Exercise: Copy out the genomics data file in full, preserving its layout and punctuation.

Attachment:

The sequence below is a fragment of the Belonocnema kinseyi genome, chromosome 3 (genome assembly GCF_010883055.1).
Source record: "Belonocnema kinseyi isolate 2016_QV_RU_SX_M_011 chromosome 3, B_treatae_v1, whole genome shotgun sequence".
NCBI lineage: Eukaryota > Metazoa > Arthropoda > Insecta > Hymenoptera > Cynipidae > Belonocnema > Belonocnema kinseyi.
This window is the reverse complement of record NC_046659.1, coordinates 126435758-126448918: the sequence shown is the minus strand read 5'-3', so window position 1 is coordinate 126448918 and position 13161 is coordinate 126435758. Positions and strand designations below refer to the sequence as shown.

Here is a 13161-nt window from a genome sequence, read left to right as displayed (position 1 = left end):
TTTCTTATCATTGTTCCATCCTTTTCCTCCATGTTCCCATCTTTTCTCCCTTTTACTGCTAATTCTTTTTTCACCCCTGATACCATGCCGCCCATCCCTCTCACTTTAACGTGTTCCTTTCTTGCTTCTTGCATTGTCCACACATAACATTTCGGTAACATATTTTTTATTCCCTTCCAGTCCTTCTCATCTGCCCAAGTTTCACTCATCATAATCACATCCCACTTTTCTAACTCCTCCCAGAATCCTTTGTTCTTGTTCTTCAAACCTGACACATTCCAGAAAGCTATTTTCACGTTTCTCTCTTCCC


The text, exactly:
The sequence below is a fragment of the Belonocnema kinseyi genome, chromosome 3 (genome assembly GCF_010883055.1).
Source record: "Belonocnema kinseyi isolate 2016_QV_RU_SX_M_011 chromosome 3, B_treatae_v1, whole genome shotgun sequence".
NCBI lineage: Eukaryota > Metazoa > Arthropoda > Insecta > Hymenoptera > Cynipidae > Belonocnema > Belonocnema kinseyi.
This window is the reverse complement of record NC_046659.1, coordinates 126435758-126448918: the sequence shown is the minus strand read 5'-3', so window position 1 is coordinate 126448918 and position 13161 is coordinate 126435758. Positions and strand designations below refer to the sequence as shown.

Here is a 13161-nt window from a genome sequence, read left to right as displayed (position 1 = left end):
TTTCTTATCATTGTTCCATCCTTTTCCTCCATGTTCCCATCTTTTCTCCCTTTTACTGCTAATTCTTTTTTCACCCCTGATACCATGCCGCCCATCCCTCTCACTTTAACGTGTTCCTTTCTTGCTTCTTGCATTGTCCACACATAACATTTCGGTAACATATTTTTTATTCCCTTCCAGTCCTTCTCATCTGCCCAAGTTTCACTCATCATAATCACATCCCACTTTTCTAACTCCTCCCAGAATCCTTTGTTCTTGTTCTTCAAACCTGACACATTCCAGAAAGCTATTTTCACGTTTCTCTCTTCCC